Flanagan’s next hurdle? Climate change. It’s an issue close to the heart of Professor Virginia, director of the Dickey Center’s Institute of Arctic Studies. “The science is clear that the impacts are large and humans can make a difference,” he says. “But people are so entrenched in their own ideas, it’s difficult to break through that to create a dialogue. What I’ve come to learn from Mary is that games are a really useful way to break down barriers, so we’re trying to find a way to chip away at that.”
Working with Flanagan has blown him away. “She has a driven curiosity. She’s always so optimistic about everything,” he says. “I’m sure she has a worry list like everyone else, but when you’re working on something with Mary you just run out of time before you know it. She has this youthful and open enthusiasm that belies the seniority of her accomplishments.”
The first person in her family to graduate from college, Flanagan was raised by an electrician dad and stay-at-home mom in Milwaukee, Wisconsin. Were there always games on the table? Did she make up her own from a young age? While she enjoyed playing lots of card and board games at the home of her grandmother, whom she calls a “rural farm lady card shark,” and she has a picture somewhere of receiving Operation as a gift at 4 or 5, she can’t recall being any more into games than the next kid. “I’m slightly suspicious of narratives that make it seem like you were meant to do this one thing and only this thing,” she says. “Some people may convince themselves as adults that they always knew, but we’d be really boring if we all had such a linear track. ‘Oh, he’s already a physician? Well, when is he going to watch the Muppets?’ ”
Some of her fondest memories are making elaborate Halloween costumes with her dad, a natural tinkerer who died in 2009. “One year I was an upside-down blimp with blinking lights and fans,” she says. “I’m not from a long line of innovators in a high art sense, but my dad was pretty interesting. Given a different place in time and different resources, he definitely would have been an inventor.”
She took her first computer course in high school, learning BASIC (written by two Dartmouth professors), but just knowing how to program wasn’t enough for the young student. “I had all these conceptual questions that got in the way, like ‘How does the computer know what run means?’ ” she says. “My teacher would be like, ‘Just type it in,’ and I’d just keep asking, ‘But why?’ ”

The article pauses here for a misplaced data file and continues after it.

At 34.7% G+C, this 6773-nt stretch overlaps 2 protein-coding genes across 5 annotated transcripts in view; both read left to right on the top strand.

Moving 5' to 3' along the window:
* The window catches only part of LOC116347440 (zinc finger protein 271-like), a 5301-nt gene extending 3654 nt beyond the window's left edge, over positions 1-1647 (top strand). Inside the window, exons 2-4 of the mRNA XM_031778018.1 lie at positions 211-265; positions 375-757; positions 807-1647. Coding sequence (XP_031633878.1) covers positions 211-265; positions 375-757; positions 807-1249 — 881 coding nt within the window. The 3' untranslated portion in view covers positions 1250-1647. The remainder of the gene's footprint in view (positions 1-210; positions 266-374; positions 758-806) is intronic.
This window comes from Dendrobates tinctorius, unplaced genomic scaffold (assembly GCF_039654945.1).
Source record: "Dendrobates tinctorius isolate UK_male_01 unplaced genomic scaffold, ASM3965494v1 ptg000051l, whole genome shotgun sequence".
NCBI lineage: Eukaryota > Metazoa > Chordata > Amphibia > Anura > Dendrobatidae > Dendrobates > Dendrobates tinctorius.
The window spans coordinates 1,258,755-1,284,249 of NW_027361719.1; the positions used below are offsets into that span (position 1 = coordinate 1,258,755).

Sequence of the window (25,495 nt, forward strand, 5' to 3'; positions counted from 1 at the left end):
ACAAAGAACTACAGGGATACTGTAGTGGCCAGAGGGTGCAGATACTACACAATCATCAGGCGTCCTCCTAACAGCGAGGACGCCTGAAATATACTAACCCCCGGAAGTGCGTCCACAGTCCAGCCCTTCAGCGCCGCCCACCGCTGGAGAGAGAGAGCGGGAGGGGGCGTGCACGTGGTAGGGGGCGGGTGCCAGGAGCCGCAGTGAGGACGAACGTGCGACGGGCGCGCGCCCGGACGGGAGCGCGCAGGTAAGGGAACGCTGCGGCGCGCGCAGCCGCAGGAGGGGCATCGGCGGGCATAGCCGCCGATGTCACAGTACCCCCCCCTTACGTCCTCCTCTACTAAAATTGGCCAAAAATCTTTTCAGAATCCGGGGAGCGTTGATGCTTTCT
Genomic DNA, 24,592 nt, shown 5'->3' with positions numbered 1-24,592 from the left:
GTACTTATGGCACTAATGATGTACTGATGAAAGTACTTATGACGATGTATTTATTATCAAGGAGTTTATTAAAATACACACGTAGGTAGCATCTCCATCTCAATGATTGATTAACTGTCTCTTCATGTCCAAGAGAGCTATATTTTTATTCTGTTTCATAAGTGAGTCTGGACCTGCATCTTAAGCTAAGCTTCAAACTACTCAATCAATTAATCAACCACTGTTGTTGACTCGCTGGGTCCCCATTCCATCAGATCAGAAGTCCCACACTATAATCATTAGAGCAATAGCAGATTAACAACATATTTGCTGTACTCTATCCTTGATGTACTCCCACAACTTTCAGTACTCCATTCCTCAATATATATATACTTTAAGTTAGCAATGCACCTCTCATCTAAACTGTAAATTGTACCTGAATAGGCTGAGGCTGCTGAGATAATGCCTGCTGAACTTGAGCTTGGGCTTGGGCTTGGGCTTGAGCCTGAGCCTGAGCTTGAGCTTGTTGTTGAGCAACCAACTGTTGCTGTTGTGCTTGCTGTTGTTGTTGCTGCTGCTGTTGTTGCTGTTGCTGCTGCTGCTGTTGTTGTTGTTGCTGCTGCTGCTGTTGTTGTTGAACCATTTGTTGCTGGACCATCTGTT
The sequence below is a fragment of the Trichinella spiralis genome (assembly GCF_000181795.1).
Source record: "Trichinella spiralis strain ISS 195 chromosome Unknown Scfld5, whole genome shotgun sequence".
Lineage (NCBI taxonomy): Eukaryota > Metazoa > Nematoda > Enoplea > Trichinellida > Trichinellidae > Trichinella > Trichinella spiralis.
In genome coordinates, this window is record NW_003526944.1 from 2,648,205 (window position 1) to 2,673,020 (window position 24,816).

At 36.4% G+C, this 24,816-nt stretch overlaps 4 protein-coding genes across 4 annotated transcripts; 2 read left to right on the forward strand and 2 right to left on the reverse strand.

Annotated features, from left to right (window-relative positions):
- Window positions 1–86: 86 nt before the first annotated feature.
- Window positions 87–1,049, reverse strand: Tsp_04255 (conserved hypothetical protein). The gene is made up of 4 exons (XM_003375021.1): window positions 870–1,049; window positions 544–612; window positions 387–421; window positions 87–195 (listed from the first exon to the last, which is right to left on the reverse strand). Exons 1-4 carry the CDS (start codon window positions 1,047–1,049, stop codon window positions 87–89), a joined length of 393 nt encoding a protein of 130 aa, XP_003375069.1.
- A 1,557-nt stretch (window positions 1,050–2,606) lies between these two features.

She encourages such deep thoughts from her own students. During her foreign study program this summer in Scotland, where the class attended the Edinburgh International Film Festival and studied music video production and digital cinematography, Flanagan held dinner salon discussions for her 10 young charges. “We’d read essays and talk about all the movies we saw,” she says. “People come to Dartmouth because they actually want to be scholarly and explore intellectual life, so we did a lot of that.”
With her work at Tiltfactor making waves across the gaming community and landing her research and essays in dozens of publications, Flanagan, whose fifth book, Values at Play in Digital Games, was just published by MIT Press, is now a sought-after lecturer, which sometimes leaves her very little time in Hanover. This fall included trips to Boston, New York City and Buffalo, New York, and she was a visiting scholar at the University of Toronto in late September. In mid-November she’ll be a keynote speaker at the Philosophy of Computer Games Conference in Istanbul and then she’s heading to France for an artists’ residency. Wouldn’t she rather stay home and stick to the stereotype of a professor curled up fireside with a book and maybe a pet cat? “There are no cats, there are no fireplaces, and I don’t like sitting around,” she says. “I guess I’m not your traditional professor.”
Jennifer Wulff lives in Wilton, Connecticut, and is a frequent contributor to DAM.
Professor Flanagan reveals her five favorite games (that she did not create) and why she loves them.
(China, approximately 2000 BCE). “The simplest of board games, but simultaneously the most complex of them all. Human players of the game still beat computers.”
(Sony, 2009). “A console game that acts like a meditation on existence, with simple controls but much to think about.”
Raiders of the Lost Ark
(Atari 2600, 1982). “Because I played this game so much as a child I could draw each eight-bit pixelated screen from memory.”
(U.S. Playing Card Co., 1904). “This card game was the most popular social game in the 20th century before bridge emerged. I played with my immediate family, grandmother and great- aunts until the wee hours.”
Words With Friends
(Zynga, 2009). “It is fantastic that my mother continues to beat me, week after week, though I am an Ivy League professor.”